While we were talking the Bug had been lifted onto trolleys and was being dragged to a hangar. I stopped them for a moment and Anya and I grabbed some of our stuff before joining the Chief at his car.

During dinner as he relaxed the Chief became quite informative. His mother and his wife had laid on a good spread and the drink flowed freely – unlike Turpentine. While Agnetha – his mother – and Sue discussed Twenty First Century war poetry the George and I talked about the Empire, and wars, and revolutions,

“So,” I said, “when you took the stealth ship, you killed all the Imps in the ambush?”

“Hell No! We got most of them in jail. Killed a few, couple died later, but most we patched up and locked up.”

“Did they tell you why they were here?”

“Nah, they’re DST so it’s just name, rank, and number.”

“You could have tortured them.” I said.

“No point, they wouldn’t have talked and if they did they’d have lied. Better to keep them whole in case we need them to trade.” The Chief replied.

We stayed at the Hadfield house and went into town with George in the morning. It was he who suggested I might want to see the prisoners and took us to the Jail. The warder presented the Chief with a clipboard with the names of the prisoners and their cell numbers. He showed it to me as I looked at it I said to him,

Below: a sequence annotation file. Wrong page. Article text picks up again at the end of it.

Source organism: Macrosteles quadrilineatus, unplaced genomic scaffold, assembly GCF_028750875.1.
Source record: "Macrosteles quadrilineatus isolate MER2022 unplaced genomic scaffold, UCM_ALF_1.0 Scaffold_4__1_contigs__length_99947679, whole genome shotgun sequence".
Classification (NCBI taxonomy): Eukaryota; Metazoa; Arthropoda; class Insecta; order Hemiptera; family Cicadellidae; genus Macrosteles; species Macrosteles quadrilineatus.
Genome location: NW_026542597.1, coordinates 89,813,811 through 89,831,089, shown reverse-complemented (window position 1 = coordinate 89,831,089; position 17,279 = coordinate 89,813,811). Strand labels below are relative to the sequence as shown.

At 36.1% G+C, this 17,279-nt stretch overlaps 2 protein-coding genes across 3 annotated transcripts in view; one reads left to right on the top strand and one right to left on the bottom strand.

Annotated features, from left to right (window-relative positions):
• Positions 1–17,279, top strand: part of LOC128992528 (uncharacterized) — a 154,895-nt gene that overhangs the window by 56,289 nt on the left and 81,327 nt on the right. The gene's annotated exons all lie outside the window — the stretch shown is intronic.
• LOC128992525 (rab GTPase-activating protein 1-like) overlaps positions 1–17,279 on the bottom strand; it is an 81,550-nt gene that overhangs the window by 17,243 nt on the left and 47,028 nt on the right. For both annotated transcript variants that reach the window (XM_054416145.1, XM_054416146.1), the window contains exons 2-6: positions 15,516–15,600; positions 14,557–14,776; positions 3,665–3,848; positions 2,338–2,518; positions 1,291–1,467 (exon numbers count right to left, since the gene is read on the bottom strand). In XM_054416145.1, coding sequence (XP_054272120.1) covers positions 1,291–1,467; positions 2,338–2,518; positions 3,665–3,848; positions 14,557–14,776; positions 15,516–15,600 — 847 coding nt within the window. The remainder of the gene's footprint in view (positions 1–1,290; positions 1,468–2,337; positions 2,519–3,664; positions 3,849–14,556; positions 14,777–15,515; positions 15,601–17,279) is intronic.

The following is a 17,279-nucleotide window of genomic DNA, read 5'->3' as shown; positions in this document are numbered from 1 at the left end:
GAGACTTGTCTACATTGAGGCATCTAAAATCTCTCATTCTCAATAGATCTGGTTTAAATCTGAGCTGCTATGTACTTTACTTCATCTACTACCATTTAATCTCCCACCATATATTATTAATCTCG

“I think I might have found you a trade.”

“How do you mean?” George asked.

I pointed to a name on the list, Jakob Friedland. “If that’s who I think it is, his father’s Professor Johannes Friedland. I think he’d pay to get his son back.”

After we’d spoken to the prisoners the Chief was beaming.

“That’s a piece of luck you spotting Friedland on the list.”

“Not really, his father’s heading up an expedition to Sigma Seven so the name was in my mind. A couple of months ago I’d have missed the connection. Now you need him to contact his commander so you can start a negotiation.”

“I’ll just have to clear it with the council first.” Said the Chief.

Anya and I went for lunch and she finally spoke after being silent most of the morning.

“I can’t believe you did that!” She said, angrily.

“Did what?” I was unsure what her problem was.

“Betrayed Jakob.”